South Orange Village Hall
Updated: Oct 20, 2021
The South Orange Village Hall
The South Orange Village Hall is the former center of government for the village of South Orange, New Jersey, a suburb of Newark in Essex County.
Significant for its medieval-style German half-timber architecture and role as the political center of the village, South Orange Village Hall has been listed on the National Register of Historic Places since 1976.
South Orange, New Jersey
South Orange, New Jersey is a township just west of Newark that is today best known as the home of Seton Hall University. Much of the residential portion of the township is included in the Montrose Park Historic District, which is also listed on the National Register.
South Orange is one of "The Oranges" (The City of Orange Township, the City of East Orange, the Township of West Orange, and the Township of South Orange).
After the Civil War, demand for suburban living, especially among the affluent, exploded. The Morris and Essex Railroad, constructed in 1839, allowed residents of New York and Newark to visit the lush and mountainous area around South Orange during the summer months. When industrialization brought new factories and the immigrant laborers to fill them to the heart of those cities, the same wealthy visitors decided to make permanent homes in the Oranges.
So many people had moved into the area by 1869 that South Orange needed to become its own municipality. Local residents appealed to the State Legislature in Trenton, and on March 25, 1869, an "Act to Incorporate the Village of South Orange in the County Of Essex" was made law.
A Government Center
The Village Hall sits on the corner of Scotland Road and South Orange Avenue, the main street in South Orange.
It was not until the 1890s that the residents of South Orange set about building a place for the village government to gather. Plans for the construction of the village hall were announced in the New York Times on October 14, 1894.
From the time the building was completed, it housed all the offices of the village government. Space was also provided for the local fire department. The second floor acted as a community center, with a large meeting room for social and political gatherings.
For over 100 years, Village Hall was home to a unique form of local government. While South Orange is legally a township, it still operates under a village-style government.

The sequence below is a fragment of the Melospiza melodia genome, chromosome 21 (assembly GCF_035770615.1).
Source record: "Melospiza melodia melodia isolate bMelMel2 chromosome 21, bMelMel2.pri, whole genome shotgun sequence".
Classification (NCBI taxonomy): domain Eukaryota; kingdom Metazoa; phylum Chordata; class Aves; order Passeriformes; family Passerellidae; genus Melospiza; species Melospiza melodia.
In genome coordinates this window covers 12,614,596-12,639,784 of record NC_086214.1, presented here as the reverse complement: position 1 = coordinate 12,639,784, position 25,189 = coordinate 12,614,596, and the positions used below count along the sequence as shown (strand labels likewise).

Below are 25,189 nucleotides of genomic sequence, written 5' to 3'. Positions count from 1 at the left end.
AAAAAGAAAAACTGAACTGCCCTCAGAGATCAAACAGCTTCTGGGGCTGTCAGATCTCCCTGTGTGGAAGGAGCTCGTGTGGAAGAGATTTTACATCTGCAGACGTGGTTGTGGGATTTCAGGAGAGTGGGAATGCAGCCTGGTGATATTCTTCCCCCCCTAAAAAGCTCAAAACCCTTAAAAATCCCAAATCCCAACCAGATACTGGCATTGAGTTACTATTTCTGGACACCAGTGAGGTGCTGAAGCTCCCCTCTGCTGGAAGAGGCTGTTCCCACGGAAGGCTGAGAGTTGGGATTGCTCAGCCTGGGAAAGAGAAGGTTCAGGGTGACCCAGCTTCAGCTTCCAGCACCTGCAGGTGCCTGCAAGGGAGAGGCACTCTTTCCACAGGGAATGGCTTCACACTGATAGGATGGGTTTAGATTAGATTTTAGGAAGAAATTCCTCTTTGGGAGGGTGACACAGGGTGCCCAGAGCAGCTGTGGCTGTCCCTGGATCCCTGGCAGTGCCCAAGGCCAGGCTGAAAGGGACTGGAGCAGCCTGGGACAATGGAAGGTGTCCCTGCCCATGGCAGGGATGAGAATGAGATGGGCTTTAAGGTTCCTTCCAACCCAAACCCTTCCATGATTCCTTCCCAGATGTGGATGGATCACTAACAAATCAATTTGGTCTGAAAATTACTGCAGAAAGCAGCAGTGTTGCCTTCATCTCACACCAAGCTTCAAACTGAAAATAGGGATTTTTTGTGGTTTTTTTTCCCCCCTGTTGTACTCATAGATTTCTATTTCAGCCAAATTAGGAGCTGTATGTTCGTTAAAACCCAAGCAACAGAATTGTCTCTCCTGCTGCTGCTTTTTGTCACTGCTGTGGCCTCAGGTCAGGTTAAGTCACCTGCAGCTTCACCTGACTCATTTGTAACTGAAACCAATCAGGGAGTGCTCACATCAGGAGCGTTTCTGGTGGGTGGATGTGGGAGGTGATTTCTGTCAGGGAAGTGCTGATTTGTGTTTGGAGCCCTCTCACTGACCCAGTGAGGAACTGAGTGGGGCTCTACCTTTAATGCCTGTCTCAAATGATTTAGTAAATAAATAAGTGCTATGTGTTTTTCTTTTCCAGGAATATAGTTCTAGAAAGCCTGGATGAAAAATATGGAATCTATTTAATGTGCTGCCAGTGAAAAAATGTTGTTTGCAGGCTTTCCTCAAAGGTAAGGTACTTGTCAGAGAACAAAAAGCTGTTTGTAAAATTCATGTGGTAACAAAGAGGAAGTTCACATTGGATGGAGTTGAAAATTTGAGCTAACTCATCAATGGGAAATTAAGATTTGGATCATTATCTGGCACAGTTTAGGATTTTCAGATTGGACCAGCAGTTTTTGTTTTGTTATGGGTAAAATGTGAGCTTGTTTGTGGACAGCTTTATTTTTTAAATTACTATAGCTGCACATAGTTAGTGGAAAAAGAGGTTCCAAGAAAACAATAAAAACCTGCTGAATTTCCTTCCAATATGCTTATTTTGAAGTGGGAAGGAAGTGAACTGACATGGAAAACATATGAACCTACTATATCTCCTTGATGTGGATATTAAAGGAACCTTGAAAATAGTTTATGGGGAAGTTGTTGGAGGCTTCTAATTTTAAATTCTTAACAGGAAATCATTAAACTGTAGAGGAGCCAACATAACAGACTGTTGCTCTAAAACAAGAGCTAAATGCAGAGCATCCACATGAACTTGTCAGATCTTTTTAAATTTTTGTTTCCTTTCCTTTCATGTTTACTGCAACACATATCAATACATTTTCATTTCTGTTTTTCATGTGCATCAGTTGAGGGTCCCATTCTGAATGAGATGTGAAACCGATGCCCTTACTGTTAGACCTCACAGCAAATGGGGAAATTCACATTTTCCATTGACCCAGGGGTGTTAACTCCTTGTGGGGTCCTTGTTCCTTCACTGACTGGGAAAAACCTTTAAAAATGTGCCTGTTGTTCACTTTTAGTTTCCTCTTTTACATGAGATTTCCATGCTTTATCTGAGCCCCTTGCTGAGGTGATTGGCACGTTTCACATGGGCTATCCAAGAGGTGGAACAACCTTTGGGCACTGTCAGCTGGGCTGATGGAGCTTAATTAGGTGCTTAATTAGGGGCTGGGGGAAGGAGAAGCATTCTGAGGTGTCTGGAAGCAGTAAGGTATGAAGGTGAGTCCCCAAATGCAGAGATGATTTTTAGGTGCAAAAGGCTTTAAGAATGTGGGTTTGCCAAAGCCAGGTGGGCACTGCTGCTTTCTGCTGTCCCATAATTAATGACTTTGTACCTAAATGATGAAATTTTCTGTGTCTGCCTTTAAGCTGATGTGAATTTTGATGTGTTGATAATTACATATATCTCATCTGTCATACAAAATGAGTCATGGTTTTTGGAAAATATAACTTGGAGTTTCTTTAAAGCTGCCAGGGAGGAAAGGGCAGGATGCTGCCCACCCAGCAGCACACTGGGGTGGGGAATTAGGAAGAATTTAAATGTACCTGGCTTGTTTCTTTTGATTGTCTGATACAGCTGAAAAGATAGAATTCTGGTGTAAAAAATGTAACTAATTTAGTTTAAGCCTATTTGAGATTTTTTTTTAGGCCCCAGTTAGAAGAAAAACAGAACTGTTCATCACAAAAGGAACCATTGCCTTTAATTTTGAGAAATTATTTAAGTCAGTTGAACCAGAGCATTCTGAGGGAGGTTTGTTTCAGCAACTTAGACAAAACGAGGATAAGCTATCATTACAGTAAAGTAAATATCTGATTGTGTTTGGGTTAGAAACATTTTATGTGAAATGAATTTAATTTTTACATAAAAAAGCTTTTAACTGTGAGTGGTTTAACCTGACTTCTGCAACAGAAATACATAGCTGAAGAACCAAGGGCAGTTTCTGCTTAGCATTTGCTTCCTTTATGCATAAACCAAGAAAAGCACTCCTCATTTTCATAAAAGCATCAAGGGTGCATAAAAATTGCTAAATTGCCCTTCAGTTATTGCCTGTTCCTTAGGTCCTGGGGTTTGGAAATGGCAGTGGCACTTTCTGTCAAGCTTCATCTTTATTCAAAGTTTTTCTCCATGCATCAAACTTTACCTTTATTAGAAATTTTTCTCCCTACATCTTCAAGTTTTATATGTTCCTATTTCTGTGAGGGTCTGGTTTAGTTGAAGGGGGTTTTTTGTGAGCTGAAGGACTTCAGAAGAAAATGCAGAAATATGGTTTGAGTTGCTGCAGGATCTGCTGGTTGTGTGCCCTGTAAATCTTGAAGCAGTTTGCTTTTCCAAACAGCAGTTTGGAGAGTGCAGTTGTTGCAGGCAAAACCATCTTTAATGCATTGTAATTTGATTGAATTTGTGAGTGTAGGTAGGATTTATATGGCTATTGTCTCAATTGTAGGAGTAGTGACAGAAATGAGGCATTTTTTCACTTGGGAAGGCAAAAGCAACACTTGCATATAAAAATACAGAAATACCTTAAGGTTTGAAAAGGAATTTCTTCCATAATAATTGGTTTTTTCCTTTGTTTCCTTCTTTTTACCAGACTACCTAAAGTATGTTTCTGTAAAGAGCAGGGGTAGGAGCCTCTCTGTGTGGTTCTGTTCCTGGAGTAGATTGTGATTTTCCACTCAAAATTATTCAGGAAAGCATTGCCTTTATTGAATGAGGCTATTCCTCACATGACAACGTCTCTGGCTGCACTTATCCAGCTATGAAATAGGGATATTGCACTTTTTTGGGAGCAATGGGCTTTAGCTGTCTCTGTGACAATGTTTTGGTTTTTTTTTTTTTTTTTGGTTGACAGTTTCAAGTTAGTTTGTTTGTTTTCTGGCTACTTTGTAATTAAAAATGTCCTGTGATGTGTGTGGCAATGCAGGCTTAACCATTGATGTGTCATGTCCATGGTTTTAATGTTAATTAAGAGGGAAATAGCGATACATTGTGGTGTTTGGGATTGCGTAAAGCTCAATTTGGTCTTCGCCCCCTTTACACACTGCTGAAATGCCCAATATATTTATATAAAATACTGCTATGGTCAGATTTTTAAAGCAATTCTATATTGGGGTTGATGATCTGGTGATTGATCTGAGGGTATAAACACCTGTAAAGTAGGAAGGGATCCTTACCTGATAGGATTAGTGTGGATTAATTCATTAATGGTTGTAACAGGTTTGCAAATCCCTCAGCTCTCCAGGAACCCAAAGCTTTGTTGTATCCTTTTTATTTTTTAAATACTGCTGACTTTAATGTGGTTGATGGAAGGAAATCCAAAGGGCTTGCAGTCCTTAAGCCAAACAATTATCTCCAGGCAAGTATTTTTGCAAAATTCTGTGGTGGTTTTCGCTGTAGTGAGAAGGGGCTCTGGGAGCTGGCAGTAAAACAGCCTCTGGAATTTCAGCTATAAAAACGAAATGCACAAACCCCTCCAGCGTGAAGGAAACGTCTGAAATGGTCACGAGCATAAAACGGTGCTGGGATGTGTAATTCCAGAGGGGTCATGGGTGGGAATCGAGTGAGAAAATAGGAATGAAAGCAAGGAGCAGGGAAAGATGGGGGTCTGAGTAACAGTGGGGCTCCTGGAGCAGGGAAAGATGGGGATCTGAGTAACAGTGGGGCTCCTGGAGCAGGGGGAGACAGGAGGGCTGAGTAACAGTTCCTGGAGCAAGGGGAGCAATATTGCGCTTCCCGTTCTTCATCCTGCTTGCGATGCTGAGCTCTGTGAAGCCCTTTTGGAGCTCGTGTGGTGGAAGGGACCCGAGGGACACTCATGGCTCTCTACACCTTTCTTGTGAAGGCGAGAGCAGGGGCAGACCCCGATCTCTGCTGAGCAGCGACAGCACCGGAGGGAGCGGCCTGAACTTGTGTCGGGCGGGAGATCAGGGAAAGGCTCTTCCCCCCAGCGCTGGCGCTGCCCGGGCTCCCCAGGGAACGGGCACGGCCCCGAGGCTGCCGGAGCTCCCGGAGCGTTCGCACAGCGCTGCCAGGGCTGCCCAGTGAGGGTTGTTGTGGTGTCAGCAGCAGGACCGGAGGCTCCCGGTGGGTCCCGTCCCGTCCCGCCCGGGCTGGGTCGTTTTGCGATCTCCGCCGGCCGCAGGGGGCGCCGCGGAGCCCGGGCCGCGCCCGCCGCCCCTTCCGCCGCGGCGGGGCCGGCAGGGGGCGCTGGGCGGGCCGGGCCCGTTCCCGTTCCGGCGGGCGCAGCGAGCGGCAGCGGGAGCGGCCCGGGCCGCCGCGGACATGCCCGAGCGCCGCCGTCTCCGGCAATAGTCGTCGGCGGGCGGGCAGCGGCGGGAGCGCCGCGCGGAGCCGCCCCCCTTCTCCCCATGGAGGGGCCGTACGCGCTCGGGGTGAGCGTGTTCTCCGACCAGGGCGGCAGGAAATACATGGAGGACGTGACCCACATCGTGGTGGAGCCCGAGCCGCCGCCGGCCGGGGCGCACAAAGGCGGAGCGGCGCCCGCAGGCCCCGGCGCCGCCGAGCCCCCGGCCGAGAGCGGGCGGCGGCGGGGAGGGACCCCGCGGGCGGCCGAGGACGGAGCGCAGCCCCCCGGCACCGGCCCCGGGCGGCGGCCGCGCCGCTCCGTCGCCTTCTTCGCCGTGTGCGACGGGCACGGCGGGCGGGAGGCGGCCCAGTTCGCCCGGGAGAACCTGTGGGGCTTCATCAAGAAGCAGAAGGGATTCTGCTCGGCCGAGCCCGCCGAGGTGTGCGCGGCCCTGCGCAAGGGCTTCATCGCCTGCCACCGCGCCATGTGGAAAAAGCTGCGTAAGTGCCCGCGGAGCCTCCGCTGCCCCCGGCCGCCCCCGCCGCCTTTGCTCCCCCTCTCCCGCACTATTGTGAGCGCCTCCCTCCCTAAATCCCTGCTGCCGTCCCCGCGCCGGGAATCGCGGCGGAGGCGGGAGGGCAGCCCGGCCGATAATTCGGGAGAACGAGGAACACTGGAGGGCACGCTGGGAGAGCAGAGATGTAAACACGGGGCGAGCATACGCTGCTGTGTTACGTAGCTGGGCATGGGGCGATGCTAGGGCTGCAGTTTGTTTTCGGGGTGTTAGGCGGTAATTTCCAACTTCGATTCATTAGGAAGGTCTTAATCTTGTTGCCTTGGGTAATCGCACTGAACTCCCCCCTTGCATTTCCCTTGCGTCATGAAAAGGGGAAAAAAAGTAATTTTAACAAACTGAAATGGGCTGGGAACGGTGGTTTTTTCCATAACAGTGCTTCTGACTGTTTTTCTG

South Orange is governed by a Village Board of Trustees, consisting of six members and a Village President, all elected by residents to single four-year terms. The Board legislates by passing ordinances, while the President is in charge of day-to-day administration and village employees.
Village-style governments were essentially outlawed by New Jersey's 1989 Village Act, but because South Orange was specifically chartered by the State Legislature over a hundred years earlier, it is still able to operate as a village.
The half-timber style is exhibited on each facade of the Village Hall. A green copper dome tops the clocktower, as recounted in an 1894 issue of
the New York Times
The October 14, 1894 issue of the New York Times announced the planned construction of Village Hall. An article described a building with a dome "of natural copper, surmounted by a belfry roof" and an "arched main entrance...trimmed with terra cotta." The present building perfectly fits that description.
Village Hall was designed by the firm of Rossiter and Wright, a firm that completed a number of public buildings in the Northeastern United States around the same time. The firm's partners were Erick K. Rossiter and Frank Ayres Wright, who had joined forces in 1881.
Rossiter was a native of Paris who came to the United States and did his architectural training at the Cornell University School of Architecture. He started his career as a draftsman in New York and later became an architect for some firms before striking it out on his own, and then joining forces with Wright.
Not much is known about Wright, other than the fact he was partners with Rossiter, though he is known to be the author of a few architectural books from the period, some of which featured the firm's drawings.
Village Hall features half-timber styling, a hallmark of the Tudor Revival style of architecture. Half Timbering, as it is called, consists of exposed wood beam framing with a nonstructural substance as infill between the beams. In the case of Village Hall, the infill material is stucco.
The exposed timber frames and stucco infill of the building's North side
The choice of Tudor style is notable because several homes in the nearby Montrose Park Historic District are built in the same style.
A Tudor Revival-style home in the Montrose Park Historic District features the same half-timber work as Village Hall
Nothing about the design of Village Hall is uniform. Each elevation of the building sports its own collection of shapes and dimensions. Materials vary as well. While the upper portion of the building is made from wood and stucco, the first floor is largely made of brick.
The western elevation of Village Hall features gabled roofs, triangular dormers, and rounded arches of brick over the front entrances. The eclectic mix of styling makes Village Hall a unique architectural landmark
The National Register of Historic Places Nomination form for Village Hall says the variety of styling and intricate details "gives the building a human scale."
Village Hall Today